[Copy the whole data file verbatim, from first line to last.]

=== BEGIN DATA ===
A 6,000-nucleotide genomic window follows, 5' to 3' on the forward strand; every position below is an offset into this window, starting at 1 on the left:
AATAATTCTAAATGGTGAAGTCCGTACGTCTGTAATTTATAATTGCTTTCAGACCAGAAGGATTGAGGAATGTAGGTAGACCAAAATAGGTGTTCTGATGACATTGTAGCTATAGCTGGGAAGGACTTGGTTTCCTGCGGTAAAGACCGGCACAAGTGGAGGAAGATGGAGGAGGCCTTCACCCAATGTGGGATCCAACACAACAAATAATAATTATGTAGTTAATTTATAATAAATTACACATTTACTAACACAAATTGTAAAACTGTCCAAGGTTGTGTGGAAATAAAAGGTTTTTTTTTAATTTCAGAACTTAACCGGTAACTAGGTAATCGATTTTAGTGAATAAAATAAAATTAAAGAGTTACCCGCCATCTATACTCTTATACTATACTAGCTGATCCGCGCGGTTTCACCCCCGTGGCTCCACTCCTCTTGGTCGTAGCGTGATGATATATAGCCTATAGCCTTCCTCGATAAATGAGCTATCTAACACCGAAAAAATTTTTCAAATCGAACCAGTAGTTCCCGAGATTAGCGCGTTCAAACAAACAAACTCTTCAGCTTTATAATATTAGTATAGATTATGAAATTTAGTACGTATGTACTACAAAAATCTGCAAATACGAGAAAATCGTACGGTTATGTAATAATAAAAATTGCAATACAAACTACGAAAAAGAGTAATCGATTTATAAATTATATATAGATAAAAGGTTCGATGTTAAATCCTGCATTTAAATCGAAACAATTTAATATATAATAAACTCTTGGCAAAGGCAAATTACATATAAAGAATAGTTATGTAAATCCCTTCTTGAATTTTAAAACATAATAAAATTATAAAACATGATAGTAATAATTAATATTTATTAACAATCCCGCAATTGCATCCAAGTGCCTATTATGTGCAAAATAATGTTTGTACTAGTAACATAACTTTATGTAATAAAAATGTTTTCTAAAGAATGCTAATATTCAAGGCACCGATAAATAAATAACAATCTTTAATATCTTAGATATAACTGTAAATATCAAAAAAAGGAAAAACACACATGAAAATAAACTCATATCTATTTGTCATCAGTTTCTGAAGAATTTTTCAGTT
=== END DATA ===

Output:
A 6,000-nucleotide genomic window follows, 5' to 3' on the forward strand; every position below is an offset into this window, starting at 1 on the left:
AATAATTCTAAATGGTGAAGTCCGTACGTCTGTAATTTATAATTGCTTTCAGACCAGAAGGATTGAGGAATGTAGGTAGACCAAAATAGGTGTTCTGATGACATTGTAGCTATAGCTGGGAAGGACTTGGTTTCCTGCGGTAAAGACCGGCACAAGTGGAGGAAGATGGAGGAGGCCTTCACCCAATGTGGGATCCAACACAACAAATAATAATTATGTAGTTAATTTATAATAAATTACACATTTACTAACACAAATTGTAAAACTGTCCAAGGTTGTGTGGAAATAAAAGGTTTTTTTTTAATTTCAGAACTTAACCGGTAACTAGGTAATCGATTTTAGTGAATAAAATAAAATTAAAGAGTTACCCGCCATCTATACTCTTATACTATACTAGCTGATCCGCGCGGTTTCACCCCCGTGGCTCCACTCCTCTTGGTCGTAGCGTGATGATATATAGCCTATAGCCTTCCTCGATAAATGAGCTATCTAACACCGAAAAAATTTTTCAAATCGAACCAGTAGTTCCCGAGATTAGCGCGTTCAAACAAACAAACTCTTCAGCTTTATAATATTAGTATAGATTATGAAATTTAGTACGTATGTACTACAAAAATCTGCAAATACGAGAAAATCGTACGGTTATGTAATAATAAAAATTGCAATACAAACTACGAAAAAGAGTAATCGATTTATAAATTATATATAGATAAAAGGTTCGATGTTAAATCCTGCATTTAAATCGAAACAATTTAATATATAATAAACTCTTGGCAAAGGCAAATTACATATAAAGAATAGTTATGTAAATCCCTTCTTGAATTTTAAAACATAATAAAATTATAAAACATGATAGTAATAATTAATATTTATTAACAATCCCGCAATTGCATCCAAGTGCCTATTATGTGCAAAATAATGTTTGTACTAGTAACATAACTTTATGTAATAAAAATGTTTTCTAAAGAATGCTAATATTCAAGGCACCGATAAATAAATAACAATCTTTAATATCTTAGATATAACTGTAAATATCAAAAAAAGGAAAAACACACATGAAAATAAACTCATATCTATTTGTCATCAGTTTCTGAAGAATTTTTCAGTT